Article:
“It’s some military splinter group. We don’t think they’re anyone official, but they kidnapped everyone on the ship and held them at a facility not that far from here.”

“Then why was she here and not with them?”


“Because of my standing on my home world.”

I jumped when she spoke. I’d completely forgotten the alien sitting next to me.


“Are you their queen or something?” I asked, hoping I didn’t sound disrespectful if she was.

“I’m the Elder Companion.”

“The what now?”

“Here on Earth people have so much spare time. Enough to nourish relationships, get married, and raise a family. On my planet we focus on sciences. Most people don’t have the time or the desire to cultivate a relationship the way you do here, but they still crave physical contact. Love. When they do they come to me. I’ve been trained to satisfy anyone’s every need since I was fourteen years old.”

A whore. The alien next to me was a whore.

Fudging great. How much more messed up could this night get? There had better be a camera crew ready to shout Surprise! You’re on TV! hiding in the kitchen.

“Is that why you were locked up on your own? So they could–” I felt sick just thinking about it.

She nodded. “I give myself freely, because I want to and because it’s my purpose.” Her eyes glazed over. “I’ve never been forced before.” Did aliens have happy places they went to when life was too dark? “Thank you, Poppy Joy. I’m sorry I involved you.”


It still didn’t seem real that one of my two voices was a real person, and that she was sitting next to me. Or that she was a prostitute from another planet. An Elder prostitute.

Wait, so that reward she promised me– I blushed, grateful for the change in topic.

“I’m just glad you’re safe now. I’m sorry I didn’t find you sooner, I didn’t think–”

“It’s all right. I knew you were trying.”

“Why did you contact me? Why not someone with more power and influence?”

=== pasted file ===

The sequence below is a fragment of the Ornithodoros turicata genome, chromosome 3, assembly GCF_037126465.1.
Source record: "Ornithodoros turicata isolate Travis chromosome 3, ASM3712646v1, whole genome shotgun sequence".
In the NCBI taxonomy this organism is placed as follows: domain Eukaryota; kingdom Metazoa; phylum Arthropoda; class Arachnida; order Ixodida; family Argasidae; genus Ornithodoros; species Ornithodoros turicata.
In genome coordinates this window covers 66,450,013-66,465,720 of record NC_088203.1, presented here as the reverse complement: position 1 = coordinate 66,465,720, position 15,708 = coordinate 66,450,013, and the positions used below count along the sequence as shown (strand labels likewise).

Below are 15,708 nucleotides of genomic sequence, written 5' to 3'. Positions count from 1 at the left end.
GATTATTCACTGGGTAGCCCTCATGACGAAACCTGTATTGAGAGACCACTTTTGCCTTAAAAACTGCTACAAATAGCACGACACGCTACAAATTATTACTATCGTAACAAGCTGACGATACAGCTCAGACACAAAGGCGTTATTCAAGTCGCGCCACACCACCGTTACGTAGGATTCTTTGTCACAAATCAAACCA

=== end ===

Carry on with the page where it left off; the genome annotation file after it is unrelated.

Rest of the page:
“You were the only one I could reach. I thought you’d be like me, someone who escaped when our ship crashed.”

“Nope, I was definitely born on Earth. Not a drop of alien blood inside me.” I remembered that I didn’t even know her name. “What should I call you? We can’t keep calling you ‘guest’ or ‘friend’.”

“My name is Mara.”

“Huh. Seriously?”

“Shouldn’t it be?” She smiled. She looked so much like…like… a human, but then there were her face tattoos, her large eyes, and– Fudge! I’d known her boobs were unnaturally big!

“I always imagined aliens to have ridiculously long names no human could pronounce.”

“My full name is Zaveeyera Xiomara.”

Yeah, that made more sense. “I’ll stick with Mara.”


“She’s taking it well, wouldn’t you say?” said Ana.

I’d completely forgotten that the others were still here.

“She is,” said Mel. “I didn’t expect you to be so accepting.”

“I freaked out when Ana first told me what she was doing,” said Bee.

That was a good point. Why wasn’t I freaking out?


“If it’s a joke it’s a bad one and you won’t be able to keep it up. If it’s true there’s nothing I can do about it.” I was many things, but never a racist. Or a xeno-racist. I supposed that was a thing now. “So, what’s next?”


“We fight,” said Bee. “It’s about time we did something instead of just talking about it.”

“I found a memory stick in the facility,” said Mel, and handed a small black USB to Ana. “I had a quick look while Mara stretched her legs. The location of their headquarters is on there.”

“Then it’s time we made our move.” The careless laughter had left Ana’s voice. There was something darker hidden beneath it now, and it made my skin crawl. “Poppy, you don’t need to join us for this. Go home. Don’t tell anyone what you know, or Mara will be in danger again.”